Date of Award


Document Type


Degree Name



Physics and Astronomy

First Advisor

Barry L. Zink


nonlocal spin valves, spincaloritronics, spintronics


The study of non-local spin valves (NLSVs) has recently proven to be a fertile area for both applied and fundamental research in nanomagnetism due to the unique ability to separate charge currents and spin currents. NLSVs may also prove essential for a new class of high-density hard disk read heads due to their favorable scalability. Recent studies have shown thermal effects created by high current densities play a significant role in the response of NLSVs. These thermal effects also provide the opportunity to create a pure spin current from thermal gradients via a mechanism call the spin dependent Seebeck effect (SDSE). Due to the challenges in control and measurement of thermal gradients in nanoscale structures, both the fundamental physics and materials dependencies of thermally-driven spin transport in nanoscale structures remains largely unexplored.

In the dissertation I present measurements of thermal and electrical spin injection in nanoscale metallic non-local spin valve (NLSV) structures. Informed by measurements of the Seebeck coefficient and thermal conductivity of representative films made using a micromachined Si-N thermal isolation platform, we use simple analytical and finite element thermal models to determine limits on the thermal gradient driving thermal spin injection and calculate the spin-dependent Seebeck coefficient that is comparable in terms of the fraction of the absolute Seebeck coefficient to previous results, despite dramatically smaller electrical spin injection signals. Since the small electrical spin signals are likely caused by interfacial effects, we conclude that thermal spin injection is less sensitive to the FM/NM interface, and possibly benefits from the presence of oxidized ferromagnet, which further stimulates interest in thermal spin injection for applications in sensors and pure spin current sources. To investigate contact resistance further we also present work comparing NLSVs with permalloy oxide contacts and devices with an alumina capping layer to prevent to formation of the magnetic oxide. The resulting devices show reduced thermal spin injection compared to initial results but overall increase electrical injection in both cases. Notably, the alumina capped devices present greater electrical injection spin resistance but lower thermal injection spin signal than the magnetic oxide devices. Performing measurements from 78 K to 300 K show an overall decrease in spin resistance signals in both injection configurations as device operation approaches room temperature. Along with reduced spin resistance a parasitic signal appears that we attribute to the Anomalous Nernst Effect (ANE), the thermoelectric analogue of the anomalous Hall effect. This ANE creates a voltage in the detection ferromagnet from a thermal gradient produced by the driving current in the injection ferromagnet. We also describe measurements that demonstrate and quantify both thermoelectric effects on electrical spin injection and purely thermal spin injection, as well as the ANE in NLSVs. Since the ANE is a result of thermal gradients only on detector ferromagnet the spin resistance signal can be enhancement or hindered depending on the device geometry.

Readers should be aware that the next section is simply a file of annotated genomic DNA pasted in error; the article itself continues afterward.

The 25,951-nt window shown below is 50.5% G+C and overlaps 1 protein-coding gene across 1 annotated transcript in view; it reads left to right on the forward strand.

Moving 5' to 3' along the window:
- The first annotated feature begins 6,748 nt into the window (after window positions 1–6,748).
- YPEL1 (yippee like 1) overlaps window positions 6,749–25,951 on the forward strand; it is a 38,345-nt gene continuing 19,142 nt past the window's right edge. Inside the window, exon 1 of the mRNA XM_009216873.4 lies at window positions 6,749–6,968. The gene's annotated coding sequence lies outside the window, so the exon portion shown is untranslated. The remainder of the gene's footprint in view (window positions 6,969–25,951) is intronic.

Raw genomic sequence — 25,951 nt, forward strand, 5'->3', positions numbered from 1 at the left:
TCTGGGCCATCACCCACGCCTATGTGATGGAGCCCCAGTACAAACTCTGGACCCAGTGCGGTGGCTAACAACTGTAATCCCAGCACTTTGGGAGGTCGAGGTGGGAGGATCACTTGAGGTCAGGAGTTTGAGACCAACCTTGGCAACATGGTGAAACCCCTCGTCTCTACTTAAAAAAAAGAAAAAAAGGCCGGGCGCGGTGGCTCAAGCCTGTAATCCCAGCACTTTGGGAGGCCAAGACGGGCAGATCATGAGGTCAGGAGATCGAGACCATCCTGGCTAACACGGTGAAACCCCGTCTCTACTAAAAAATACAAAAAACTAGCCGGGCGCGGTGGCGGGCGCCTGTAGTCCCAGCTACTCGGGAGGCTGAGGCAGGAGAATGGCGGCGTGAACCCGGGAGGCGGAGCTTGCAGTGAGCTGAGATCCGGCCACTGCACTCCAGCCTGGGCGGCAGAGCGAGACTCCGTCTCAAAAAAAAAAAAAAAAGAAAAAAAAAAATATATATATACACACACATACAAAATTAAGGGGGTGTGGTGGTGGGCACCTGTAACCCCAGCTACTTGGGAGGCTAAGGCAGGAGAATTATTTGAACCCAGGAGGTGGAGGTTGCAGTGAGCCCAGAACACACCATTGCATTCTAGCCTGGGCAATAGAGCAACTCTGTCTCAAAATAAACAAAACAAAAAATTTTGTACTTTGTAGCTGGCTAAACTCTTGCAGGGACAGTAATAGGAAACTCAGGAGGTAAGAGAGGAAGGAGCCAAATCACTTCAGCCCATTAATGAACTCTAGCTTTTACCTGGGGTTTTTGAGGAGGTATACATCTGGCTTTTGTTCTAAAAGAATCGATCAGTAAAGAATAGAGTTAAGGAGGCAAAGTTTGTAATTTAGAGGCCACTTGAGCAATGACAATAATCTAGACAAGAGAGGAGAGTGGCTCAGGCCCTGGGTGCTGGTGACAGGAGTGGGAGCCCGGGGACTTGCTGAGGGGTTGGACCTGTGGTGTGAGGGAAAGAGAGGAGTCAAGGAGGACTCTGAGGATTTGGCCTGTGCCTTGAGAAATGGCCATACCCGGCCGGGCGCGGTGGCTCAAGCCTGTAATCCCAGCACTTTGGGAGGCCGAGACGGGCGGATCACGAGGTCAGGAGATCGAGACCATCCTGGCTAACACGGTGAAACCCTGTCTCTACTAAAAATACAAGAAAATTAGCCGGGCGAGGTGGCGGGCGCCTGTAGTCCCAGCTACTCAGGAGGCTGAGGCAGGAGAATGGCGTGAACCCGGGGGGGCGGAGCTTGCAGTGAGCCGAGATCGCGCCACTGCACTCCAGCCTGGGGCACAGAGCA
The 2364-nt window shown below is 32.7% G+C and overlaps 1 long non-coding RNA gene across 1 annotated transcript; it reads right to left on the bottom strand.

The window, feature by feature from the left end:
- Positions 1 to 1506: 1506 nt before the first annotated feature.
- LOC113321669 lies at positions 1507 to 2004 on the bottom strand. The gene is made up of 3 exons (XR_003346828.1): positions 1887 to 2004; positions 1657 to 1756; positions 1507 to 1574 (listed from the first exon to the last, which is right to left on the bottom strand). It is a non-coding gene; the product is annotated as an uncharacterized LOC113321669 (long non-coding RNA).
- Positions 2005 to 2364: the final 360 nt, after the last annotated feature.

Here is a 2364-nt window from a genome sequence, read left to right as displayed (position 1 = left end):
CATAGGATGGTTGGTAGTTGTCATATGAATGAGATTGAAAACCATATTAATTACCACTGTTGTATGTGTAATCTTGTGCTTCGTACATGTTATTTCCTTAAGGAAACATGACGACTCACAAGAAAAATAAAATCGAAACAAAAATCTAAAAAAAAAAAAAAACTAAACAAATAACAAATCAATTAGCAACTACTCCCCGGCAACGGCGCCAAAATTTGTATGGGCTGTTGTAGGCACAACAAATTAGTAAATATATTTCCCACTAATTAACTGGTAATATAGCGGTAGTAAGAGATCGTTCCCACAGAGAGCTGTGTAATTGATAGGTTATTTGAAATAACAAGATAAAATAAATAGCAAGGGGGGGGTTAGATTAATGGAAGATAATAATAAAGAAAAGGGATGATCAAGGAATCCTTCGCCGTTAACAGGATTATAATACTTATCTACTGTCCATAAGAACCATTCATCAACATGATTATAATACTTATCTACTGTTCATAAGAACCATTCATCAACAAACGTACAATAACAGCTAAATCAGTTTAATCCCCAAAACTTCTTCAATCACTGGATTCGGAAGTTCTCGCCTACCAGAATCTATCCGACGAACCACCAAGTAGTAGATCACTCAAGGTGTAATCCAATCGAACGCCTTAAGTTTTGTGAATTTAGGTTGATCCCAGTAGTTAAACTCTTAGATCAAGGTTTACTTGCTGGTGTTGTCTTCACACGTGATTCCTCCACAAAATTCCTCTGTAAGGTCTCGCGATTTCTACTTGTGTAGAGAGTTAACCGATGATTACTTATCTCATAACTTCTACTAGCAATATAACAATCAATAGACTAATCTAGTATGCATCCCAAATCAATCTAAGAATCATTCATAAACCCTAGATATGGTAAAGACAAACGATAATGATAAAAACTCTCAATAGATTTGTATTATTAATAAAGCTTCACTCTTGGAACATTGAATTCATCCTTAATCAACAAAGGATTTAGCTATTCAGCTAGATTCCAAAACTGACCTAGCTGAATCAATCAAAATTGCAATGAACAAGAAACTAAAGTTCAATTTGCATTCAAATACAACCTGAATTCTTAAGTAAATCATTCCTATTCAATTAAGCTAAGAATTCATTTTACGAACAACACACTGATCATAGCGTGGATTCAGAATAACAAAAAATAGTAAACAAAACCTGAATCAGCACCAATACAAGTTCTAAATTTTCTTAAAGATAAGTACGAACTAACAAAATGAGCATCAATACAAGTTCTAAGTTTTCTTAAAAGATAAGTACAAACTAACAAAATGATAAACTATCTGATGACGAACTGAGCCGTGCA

Recieved from ProQuest

Rights holder

Alex Hojem Hojem

File size

244 p.

File format





Condensed matter physics